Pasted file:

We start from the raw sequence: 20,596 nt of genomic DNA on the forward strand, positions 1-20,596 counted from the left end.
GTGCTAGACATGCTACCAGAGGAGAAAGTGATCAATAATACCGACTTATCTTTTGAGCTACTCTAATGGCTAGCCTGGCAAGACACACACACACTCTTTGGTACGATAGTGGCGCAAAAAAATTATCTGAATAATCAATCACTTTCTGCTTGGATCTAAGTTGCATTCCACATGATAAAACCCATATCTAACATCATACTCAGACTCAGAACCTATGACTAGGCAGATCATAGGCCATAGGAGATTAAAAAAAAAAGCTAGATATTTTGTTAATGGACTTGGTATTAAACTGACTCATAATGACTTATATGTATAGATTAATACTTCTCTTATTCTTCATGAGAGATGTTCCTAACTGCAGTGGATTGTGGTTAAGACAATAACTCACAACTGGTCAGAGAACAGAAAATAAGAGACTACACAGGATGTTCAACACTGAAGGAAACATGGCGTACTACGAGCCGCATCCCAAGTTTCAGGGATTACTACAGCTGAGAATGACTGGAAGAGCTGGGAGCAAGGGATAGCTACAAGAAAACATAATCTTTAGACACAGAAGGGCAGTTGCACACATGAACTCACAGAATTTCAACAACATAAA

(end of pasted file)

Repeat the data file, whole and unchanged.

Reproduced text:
We start from the raw sequence: 20,596 nt of genomic DNA on the forward strand, positions 1-20,596 counted from the left end.
GTGCTAGACATGCTACCAGAGGAGAAAGTGATCAATAATACCGACTTATCTTTTGAGCTACTCTAATGGCTAGCCTGGCAAGACACACACACACTCTTTGGTACGATAGTGGCGCAAAAAAATTATCTGAATAATCAATCACTTTCTGCTTGGATCTAAGTTGCATTCCACATGATAAAACCCATATCTAACATCATACTCAGACTCAGAACCTATGACTAGGCAGATCATAGGCCATAGGAGATTAAAAAAAAAAGCTAGATATTTTGTTAATGGACTTGGTATTAAACTGACTCATAATGACTTATATGTATAGATTAATACTTCTCTTATTCTTCATGAGAGATGTTCCTAACTGCAGTGGATTGTGGTTAAGACAATAACTCACAACTGGTCAGAGAACAGAAAATAAGAGACTACACAGGATGTTCAACACTGAAGGAAACATGGCGTACTACGAGCCGCATCCCAAGTTTCAGGGATTACTACAGCTGAGAATGACTGGAAGAGCTGGGAGCAAGGGATAGCTACAAGAAAACATAATCTTTAGACACAGAAGGGCAGTTGCACACATGAACTCACAGAATTTCAACAACATAAA